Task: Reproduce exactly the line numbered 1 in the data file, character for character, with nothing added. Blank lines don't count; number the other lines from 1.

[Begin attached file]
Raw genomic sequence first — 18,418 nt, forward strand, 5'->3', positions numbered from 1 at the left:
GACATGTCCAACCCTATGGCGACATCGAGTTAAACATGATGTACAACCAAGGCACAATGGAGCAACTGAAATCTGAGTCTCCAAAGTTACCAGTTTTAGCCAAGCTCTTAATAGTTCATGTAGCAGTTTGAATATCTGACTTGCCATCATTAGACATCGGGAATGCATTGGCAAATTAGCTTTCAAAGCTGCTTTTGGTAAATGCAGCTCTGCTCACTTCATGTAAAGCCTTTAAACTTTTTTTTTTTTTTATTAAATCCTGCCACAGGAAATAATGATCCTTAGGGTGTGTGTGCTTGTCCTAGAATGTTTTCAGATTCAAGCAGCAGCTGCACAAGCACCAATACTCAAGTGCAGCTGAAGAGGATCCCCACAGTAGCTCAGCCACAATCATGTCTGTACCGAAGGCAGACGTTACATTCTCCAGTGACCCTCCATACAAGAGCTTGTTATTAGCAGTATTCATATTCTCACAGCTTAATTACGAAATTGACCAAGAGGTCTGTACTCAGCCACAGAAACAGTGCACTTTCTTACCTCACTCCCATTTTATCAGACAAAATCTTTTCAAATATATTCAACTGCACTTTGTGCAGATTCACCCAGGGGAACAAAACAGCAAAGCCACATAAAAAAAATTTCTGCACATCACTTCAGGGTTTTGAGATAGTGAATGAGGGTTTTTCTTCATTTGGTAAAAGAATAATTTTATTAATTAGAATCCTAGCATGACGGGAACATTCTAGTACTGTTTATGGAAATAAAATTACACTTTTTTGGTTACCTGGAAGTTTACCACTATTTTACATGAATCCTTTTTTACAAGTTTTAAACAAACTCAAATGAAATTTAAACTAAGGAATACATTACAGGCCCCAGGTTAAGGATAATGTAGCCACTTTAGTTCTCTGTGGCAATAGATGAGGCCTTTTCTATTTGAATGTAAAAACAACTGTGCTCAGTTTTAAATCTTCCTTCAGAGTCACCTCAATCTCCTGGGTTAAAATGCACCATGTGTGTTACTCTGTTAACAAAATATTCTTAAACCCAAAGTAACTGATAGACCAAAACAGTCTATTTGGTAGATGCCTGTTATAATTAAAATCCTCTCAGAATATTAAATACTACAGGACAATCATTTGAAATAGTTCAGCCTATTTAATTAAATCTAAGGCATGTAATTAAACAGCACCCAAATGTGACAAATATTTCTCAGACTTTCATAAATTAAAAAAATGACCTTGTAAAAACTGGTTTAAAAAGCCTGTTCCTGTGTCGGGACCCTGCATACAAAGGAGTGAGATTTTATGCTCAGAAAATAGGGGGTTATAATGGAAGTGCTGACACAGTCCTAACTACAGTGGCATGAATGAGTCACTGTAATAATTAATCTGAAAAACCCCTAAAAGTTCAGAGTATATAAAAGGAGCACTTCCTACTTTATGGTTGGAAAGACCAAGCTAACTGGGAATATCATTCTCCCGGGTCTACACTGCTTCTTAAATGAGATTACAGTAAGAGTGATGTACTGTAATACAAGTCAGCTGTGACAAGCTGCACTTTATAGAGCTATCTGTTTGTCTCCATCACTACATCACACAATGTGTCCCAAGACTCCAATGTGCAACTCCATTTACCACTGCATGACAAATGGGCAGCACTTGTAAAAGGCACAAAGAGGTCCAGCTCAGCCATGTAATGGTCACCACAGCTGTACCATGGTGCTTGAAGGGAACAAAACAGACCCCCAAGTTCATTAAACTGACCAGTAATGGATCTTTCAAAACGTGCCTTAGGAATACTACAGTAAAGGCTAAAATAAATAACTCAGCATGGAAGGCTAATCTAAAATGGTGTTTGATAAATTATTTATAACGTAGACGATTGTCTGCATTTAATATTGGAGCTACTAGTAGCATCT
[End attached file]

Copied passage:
Raw genomic sequence first — 18,418 nt, forward strand, 5'->3', positions numbered from 1 at the left: